I wasn’t afraid of press: Manmohan Singh


Former prime minister takes on government on RBI autonomy, revised GDP figures

Hitting out at critics who referred to him as “Maunmohan” or a “silent” Prime Minister, former Prime Minister Manmohan Singh on Tuesday said he had never been scared of facing the press, and had engaged with journalists often as Finance Minister in the 1990s and later as Prime Minister.

Speaking at an event in Delhi to launch a five-volume collection of his writing and speeches titled “Changing India”, Dr. Singh recalled his experiences at managing the economy and criticised the Modi government’s handling of relations with the Reserve Bank as well as the revision of the previous GDP numbers.

‘Regular meetings’

“People say I was a silent Prime Minister, but I hope these volumes, particularly the two volumes that deal with my speeches as PM speak for themselves. I certainly was not a Prime Minister who was afraid of talking to the press. I used to meet the press regularly and on every foreign trip I undertook, I would have a press conference in the plane itself or immediately after landing,” he told an audience comprising economists, Congress party colleagues and his former team at the Prime Minister’s Office. The remarks appeared to be aimed at Prime Minister Narendra Modi for not having addressed a single press conference since taking office.

Dr. Singh also defended India’s record of economic growth during the past few decades spanning his role as Reserve Bank governor (1982-85), Planning Commission Chief (1985-87), Finance Minister (1991-96) and then Prime Minister (2004-2014), and said the reforms he had introduced in 1991 had “changed the course of the Indian economy.”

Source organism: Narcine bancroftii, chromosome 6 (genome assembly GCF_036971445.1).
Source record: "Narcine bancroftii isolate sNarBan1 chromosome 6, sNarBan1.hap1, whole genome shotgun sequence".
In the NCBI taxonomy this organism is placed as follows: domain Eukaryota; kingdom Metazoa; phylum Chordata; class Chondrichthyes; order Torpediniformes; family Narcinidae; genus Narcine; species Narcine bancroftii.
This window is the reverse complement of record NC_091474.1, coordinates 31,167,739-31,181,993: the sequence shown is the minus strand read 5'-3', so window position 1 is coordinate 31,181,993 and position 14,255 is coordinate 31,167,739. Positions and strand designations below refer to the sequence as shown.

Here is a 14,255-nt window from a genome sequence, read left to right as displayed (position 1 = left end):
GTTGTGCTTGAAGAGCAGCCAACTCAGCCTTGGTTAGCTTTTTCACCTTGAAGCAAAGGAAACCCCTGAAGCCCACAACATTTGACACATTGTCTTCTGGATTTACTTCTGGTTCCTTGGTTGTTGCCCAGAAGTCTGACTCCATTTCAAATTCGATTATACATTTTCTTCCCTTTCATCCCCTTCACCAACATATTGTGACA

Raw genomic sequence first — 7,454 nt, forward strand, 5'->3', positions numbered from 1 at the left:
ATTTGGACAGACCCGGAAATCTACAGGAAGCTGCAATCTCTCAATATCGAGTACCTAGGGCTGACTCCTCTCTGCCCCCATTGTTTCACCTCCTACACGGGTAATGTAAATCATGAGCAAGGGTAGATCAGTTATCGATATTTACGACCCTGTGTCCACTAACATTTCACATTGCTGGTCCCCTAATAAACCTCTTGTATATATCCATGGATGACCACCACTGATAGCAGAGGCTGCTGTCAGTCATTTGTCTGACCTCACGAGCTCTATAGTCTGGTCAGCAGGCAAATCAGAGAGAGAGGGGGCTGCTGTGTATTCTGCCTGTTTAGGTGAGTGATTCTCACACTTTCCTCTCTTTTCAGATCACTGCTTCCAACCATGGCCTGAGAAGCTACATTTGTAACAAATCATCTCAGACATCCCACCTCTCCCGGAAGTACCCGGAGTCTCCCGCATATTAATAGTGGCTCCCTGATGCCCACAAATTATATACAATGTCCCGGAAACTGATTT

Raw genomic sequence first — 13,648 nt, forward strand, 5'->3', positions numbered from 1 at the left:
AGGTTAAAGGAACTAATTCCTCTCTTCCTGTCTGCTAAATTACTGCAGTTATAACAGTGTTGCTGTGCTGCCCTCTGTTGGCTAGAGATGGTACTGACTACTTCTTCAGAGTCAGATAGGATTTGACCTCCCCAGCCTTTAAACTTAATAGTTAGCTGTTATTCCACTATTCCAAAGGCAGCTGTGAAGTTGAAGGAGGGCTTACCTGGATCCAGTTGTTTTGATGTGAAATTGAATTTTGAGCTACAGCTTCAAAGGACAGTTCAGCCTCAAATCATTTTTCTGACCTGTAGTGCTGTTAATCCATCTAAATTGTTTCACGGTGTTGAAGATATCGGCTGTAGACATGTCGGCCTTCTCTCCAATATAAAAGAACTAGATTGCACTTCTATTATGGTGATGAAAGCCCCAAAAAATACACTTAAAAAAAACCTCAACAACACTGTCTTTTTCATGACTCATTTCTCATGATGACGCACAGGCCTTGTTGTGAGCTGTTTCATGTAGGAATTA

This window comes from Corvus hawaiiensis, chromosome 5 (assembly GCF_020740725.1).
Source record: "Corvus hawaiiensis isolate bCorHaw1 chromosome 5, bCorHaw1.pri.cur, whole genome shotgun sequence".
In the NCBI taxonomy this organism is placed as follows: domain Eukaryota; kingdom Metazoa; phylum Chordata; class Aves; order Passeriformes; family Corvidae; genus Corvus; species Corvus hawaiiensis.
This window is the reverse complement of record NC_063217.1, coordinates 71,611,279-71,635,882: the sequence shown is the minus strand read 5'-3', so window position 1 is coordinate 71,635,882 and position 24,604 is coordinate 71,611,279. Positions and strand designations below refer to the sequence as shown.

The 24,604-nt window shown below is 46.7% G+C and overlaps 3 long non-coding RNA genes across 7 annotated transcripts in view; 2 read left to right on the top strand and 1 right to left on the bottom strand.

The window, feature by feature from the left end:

When asked about the government’s recent decision to revise GDP data during 2005-2012, reflecting a lower growth rate during the period, Dr. Singh criticised the role of the NITI Aayog in the process.

“I think it’s not proper that people with no expertise should be releasing the GDP numbers,” he said, adding that the announcement by the NITI Aayog Vice-Chairman Rajiv Kumar had “reduced the credibility of the exercise”.

In an interview to The Hindu last week, Mr. Kumar had said it was the Central Statistics Organisation that had asked Niti Aayog to vet the process.

‘Respect independence’

On the issue of the current tensions between the Reserve Bank and the government over the issues of autonomy, and reports that the government was considering dipping into the central bank’s capital reserves, Dr. Singh said the government must “respect the independence and autonomy of the Reserve Bank”.

“RBI and government are like a husband and wife team, and their differences must be harmonised,” he added.

During the hour-long discussion on his experiences in the 1990s conducted by former Chief Economic Advisor Kaushik Basu, Dr. Singh revealed for the first time that the devaluation of the rupee had been conducted under Prime Minister Narasimha Rao on the basis of a “hand-written note”.

He said Mr Rao had agreed to back him, although several members of the cabinet and even then President R. Venkataraman, were not in favour of devaluation.

He also divulged that when he had first been offered the post of Finance Minister by Mr. Rao’s principal secretary, he had not thought it was a “serious offer” and had to be told to go “dress up” for the swearing in at the last moment.

“In that sense, I wasn’t just an accidental Prime Minister, but an accidental Finance Minister too,” said Dr. Singh to laughter from the audience.


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